On March 22, the U.S. Securities and Exchange Commission (SEC) unveiled proposed rules requiring public companies registered in the United States to include a number of climate disclosures in their federal filings and public reports. These disclosures would include information the public could view as relevant in their decisions to invest (or disinvest) in a company, based on the risks possible future greenhouse gas regulations, carbon pricing, and climate change itself could pose to corporate profits and operations. It’s rare for SEC regulations to make headlines, but this announcement made news around the globe, as these rules could help push U.S. corporations toward greener performance much more quickly.
What the rules would require
This SEC fact sheet outlines the full list of required disclosures, but here are the highlights of what corporations would need to report in their registrations and periodic reports:
- Climate-related risks facing the company and their actual or likely impacts on business strategy and outlook.
- How the company is assessing and managing those risks and whether those processes are tied into overall risk management approaches.
- Specifics on the greenhouse gas emissions related to the company’s operations, including:
- Scope 1 emissions related to the company’s own manufacturing processes and other operations.
- Scope 2 emissions related to the energy the company purchases for those operations.
- Scope 3 emissions produced by its suppliers and by customers in their use of the company’s products. This reporting requirement is targeted toward those companies for which these emissions could be considered “material” (this is a bit vague) and those that have set greenhouse gas reduction targets that include Scope 3 emissions.
Also, if the company has set public environmental performance goals, they’d need to report:
- What activities and emissions are included and the timeline for reaching the target
- How the target is going to be reached
- Relevant data indicating whether progress is being made toward the target and how that progress has been made
- Whether carbon offsets or renewable energy certificates are a part of these emissions-reduction plans
Why the rules matter
The Biden Administration has set the bold climate goal of reducing U.S. greenhouse gas emissions by 50-52%, economy-wide, by 2030. But, with a divided Congress and not enough votes in the Senate to pass legislation supporting this goal, regulatory actions such as this are really the only option to push public companies toward more climate-friendly business practices.
Yes, some companies already are factoring carbon calculations into their decision-making, especially in areas like energy sourcing. However, many of these purchases have been driven more by economics than climate change concerns. Operations managers recognize that onsite solar installations and long-term solar power purchase agreements, for example, can lower operating costs. The thought process needs to change from “Can solar lower my energy bill?” to “Can clean energy mitigate climate risks my company might face?”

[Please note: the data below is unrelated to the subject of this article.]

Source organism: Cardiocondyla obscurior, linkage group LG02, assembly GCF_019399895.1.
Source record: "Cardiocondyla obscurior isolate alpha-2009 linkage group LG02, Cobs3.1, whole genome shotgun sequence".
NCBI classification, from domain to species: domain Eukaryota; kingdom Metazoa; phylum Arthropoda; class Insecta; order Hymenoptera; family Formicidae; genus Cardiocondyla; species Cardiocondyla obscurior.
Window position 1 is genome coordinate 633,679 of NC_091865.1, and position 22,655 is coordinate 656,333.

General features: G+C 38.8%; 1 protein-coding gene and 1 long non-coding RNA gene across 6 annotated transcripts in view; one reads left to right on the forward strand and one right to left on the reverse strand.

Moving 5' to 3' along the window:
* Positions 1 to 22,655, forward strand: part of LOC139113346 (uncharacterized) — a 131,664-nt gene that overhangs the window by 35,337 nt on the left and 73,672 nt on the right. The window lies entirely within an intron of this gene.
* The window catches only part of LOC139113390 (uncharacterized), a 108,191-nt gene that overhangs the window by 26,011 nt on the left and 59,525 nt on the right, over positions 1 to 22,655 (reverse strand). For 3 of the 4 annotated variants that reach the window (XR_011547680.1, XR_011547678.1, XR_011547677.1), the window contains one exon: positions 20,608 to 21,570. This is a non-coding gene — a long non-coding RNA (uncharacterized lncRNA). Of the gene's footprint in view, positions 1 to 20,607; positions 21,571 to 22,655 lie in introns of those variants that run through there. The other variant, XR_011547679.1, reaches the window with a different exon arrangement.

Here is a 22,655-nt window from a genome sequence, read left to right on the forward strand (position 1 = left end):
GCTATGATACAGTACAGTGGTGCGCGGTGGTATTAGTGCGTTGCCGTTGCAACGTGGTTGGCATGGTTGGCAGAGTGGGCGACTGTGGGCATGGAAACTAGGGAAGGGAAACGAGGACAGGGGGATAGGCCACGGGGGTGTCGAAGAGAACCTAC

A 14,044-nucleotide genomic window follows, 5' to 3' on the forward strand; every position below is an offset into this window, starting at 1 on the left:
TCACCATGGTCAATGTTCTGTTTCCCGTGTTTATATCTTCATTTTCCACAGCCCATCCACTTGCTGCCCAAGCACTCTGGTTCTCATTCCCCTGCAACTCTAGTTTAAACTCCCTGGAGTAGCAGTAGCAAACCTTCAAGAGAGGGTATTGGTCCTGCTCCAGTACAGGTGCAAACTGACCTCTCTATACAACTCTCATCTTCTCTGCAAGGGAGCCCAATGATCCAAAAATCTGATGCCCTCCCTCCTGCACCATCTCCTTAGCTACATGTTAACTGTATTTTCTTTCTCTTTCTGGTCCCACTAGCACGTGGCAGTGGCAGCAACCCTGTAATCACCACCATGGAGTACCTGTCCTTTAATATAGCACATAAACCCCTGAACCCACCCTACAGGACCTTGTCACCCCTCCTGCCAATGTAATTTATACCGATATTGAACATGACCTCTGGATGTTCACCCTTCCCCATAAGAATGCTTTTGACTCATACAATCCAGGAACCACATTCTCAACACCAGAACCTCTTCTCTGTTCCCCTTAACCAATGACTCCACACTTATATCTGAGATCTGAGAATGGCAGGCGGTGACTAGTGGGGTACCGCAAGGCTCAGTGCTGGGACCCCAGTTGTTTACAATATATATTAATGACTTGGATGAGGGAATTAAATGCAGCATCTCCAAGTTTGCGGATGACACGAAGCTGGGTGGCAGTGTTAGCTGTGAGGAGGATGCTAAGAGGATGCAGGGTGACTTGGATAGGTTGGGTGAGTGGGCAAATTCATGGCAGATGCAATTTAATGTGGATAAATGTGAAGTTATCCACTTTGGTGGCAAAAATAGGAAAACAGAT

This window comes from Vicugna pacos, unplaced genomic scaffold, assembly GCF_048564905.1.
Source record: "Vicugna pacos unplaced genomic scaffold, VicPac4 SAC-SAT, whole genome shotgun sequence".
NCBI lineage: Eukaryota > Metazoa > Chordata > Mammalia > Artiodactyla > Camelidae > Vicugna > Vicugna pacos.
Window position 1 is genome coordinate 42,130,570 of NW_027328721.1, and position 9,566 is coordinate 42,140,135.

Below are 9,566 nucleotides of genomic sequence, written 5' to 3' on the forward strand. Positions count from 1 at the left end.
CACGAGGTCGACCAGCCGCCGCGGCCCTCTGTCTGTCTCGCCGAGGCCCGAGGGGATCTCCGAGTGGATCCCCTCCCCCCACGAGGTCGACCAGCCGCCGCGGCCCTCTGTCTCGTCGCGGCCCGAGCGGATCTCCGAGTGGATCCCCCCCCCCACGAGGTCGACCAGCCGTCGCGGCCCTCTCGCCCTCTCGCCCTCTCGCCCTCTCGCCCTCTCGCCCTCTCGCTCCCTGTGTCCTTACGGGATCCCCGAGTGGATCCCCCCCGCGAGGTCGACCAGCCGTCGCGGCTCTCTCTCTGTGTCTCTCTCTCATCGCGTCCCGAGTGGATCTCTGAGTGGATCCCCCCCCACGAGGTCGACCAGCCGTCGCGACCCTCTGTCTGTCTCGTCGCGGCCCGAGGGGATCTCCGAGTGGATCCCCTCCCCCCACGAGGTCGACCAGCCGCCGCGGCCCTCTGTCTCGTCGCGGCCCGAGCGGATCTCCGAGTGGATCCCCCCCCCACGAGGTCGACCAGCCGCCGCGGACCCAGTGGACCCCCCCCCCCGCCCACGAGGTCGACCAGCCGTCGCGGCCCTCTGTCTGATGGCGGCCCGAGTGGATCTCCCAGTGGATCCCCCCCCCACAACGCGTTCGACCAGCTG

The SEC’s new reporting requirements can help force that change by shedding more light on such risks for current and potential investors. As a result, this information could directly impact corporate valuations. How well would your stock sell if your operations were known to be contributing to the challenge of rising sea levels, for example?
And for those companies whose leaders already have declared greenhouse gas emissions targets, the SEC’s move should increase the ambition of – and attention to – those goals. With this required reporting, a cursory nod to climate change won’t be enough to address the real risk a lack of action could pose to corporate bottom lines. It becomes more difficult to be perceived as sustainable if your emissions – including those of your energy suppliers, supply chain participants, and eventual customers – far outstrip your previously stated sustainability goals and deployments.
The rules are now in the middle of a 60-day comment period that will end in late May. Then the SEC will weigh those comments in crafting the final language, which will need to be voted on by the agency’s four commissioners – that vote is anticipated to happen by the end of this year. Once approved, provisions are intended to be phased in over the next two fiscal years, based on a company’s size and SEC filing status.
Court fights over the rule could delay its implementation. Last year, the attorney general of West Virginia threatened to sue the SEC if it forced companies to disclose this kind of environmental performance data. And business groups could also raise challenges based on the SEC’s authority to establish regulations based on environmental issues.
However, while the future has yet to be written on the rules’ final fate, the mere fact that the nation’s financial regulators have placed this stake in the ground is important. There are real costs to fossil fuels that have simply not been part of corporate financial decision-making up until now, and that is finally beginning to change.